This photo of Emmy-Award winning producer/director Glenn Weiss directing the Democratic National Convention from his living room inspired a walk down the memory lane of control rooms past and present.

Here’s a little background about this photo from Weiss’ fiancé:

Glenn has been on endless Zoom calls for months working on production aspects and directing the Democratic National Convention. I have had the privilege to watch him (from our family room) plan out and bring in all the technology to direct 58 cameras from around the country, deal with dozens of speakers and talent, and hundreds of folks on the production team… The level of detail has been extraordinary. We even have a generator in our backyard as the heatwave has caused blackouts in our area.

Paul Noble: “Glenn Weiss pulled off a miracle, and, in the process, helped reinvent television with the help of iPhones.”

Dan Beach: “Paul nailed it. It was a reinvention of television using iPhones. A brave new world. A studio in your pocket. And Glenn Weiss, in his bare feet, has become the soul of The Movement.”

Al Potter wrote: “The DNC master control with Glenn Weiss looks manageable. What I like about it is that apparently you can run it with your toes — or do I just like Glenn’s style?”

For contrast, here is the WGBH master control room in, perhaps, the early 1960s, via Don Hallock.

Near to us is studio-A camera control at 84 Mass Ave.  The 2 little bays at the other end are the station’s ‘master control.’

Interesting that master controls have gone, over the years,  from very small, to humongous, and back to very small — but now with awesome, autonomous capabilities.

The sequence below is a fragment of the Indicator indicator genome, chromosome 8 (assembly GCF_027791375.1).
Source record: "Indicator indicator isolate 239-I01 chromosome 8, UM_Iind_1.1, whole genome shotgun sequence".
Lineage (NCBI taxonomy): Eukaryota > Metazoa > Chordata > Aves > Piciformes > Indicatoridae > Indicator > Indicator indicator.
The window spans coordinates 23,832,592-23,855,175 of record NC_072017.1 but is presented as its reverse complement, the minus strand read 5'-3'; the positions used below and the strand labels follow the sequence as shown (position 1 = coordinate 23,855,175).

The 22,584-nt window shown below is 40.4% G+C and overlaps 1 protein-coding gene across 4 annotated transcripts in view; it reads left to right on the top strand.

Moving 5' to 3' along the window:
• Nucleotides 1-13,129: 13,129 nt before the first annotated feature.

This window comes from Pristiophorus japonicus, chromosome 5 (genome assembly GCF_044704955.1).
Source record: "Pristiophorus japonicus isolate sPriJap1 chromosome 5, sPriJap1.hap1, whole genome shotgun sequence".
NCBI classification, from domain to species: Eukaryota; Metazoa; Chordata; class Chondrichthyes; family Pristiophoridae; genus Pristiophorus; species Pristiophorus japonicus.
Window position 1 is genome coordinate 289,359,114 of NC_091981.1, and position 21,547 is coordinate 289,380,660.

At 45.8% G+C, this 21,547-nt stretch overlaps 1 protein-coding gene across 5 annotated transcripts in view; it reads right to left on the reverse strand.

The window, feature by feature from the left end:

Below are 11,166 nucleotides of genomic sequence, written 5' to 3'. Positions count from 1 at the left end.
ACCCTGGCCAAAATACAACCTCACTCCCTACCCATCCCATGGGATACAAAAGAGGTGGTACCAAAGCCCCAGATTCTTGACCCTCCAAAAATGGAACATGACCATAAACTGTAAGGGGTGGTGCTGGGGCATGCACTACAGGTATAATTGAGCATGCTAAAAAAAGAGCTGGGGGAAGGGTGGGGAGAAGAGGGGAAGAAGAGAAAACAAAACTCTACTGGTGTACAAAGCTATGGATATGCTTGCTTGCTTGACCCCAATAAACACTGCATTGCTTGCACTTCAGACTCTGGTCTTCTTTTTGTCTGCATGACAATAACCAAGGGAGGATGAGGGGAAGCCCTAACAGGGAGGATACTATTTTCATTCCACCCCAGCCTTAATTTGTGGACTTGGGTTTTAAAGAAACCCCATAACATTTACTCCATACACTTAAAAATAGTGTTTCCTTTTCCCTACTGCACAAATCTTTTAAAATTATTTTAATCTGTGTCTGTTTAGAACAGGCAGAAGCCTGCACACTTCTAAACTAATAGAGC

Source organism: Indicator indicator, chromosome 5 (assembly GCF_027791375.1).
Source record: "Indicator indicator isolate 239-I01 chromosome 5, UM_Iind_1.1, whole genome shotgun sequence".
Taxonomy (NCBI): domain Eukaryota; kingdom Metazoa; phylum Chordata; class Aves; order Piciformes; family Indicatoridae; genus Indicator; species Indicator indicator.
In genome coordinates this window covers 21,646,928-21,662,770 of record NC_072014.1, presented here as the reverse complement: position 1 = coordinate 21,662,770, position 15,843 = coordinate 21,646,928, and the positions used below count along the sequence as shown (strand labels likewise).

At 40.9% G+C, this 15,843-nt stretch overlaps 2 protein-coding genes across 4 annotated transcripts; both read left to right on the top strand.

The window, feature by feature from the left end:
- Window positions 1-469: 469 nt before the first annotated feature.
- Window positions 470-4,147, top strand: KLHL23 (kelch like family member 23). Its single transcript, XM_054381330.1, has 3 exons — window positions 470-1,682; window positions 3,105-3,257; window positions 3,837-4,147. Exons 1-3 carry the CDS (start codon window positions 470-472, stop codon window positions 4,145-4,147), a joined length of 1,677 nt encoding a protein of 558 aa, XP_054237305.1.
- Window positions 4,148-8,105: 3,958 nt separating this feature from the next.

From one row of manual push buttons, to computer operated switching systems – which would run everything for some time with no human operator present.

The video operator in this photo is Jerry ‘Holy Moly’ Adler.

The following photos of WGBH master control came from a 2007 station tour.

Then, Bill Francis brought us back up to date:

During initial lock-down last spring, WGBH was looking to limit the number of employees working in the building to as few as possible.  We designed and implemented a system so that a “tape” operator could work remotely on the production of our daily local shows.

Below is the half of our “Tape Control Room,” or TCR, that we use for both the recording of the daily shows, as well as any playbacks contained within.  (By the way, this particular room hasn’t used videotape in years; it’s all file-based now…  but the “Tape” moniker stuck.)

And here’s me last April performing the same operations from my basement with two laptops and an iPhone.

Can you add to this story? Please share your memories in the comments, below.

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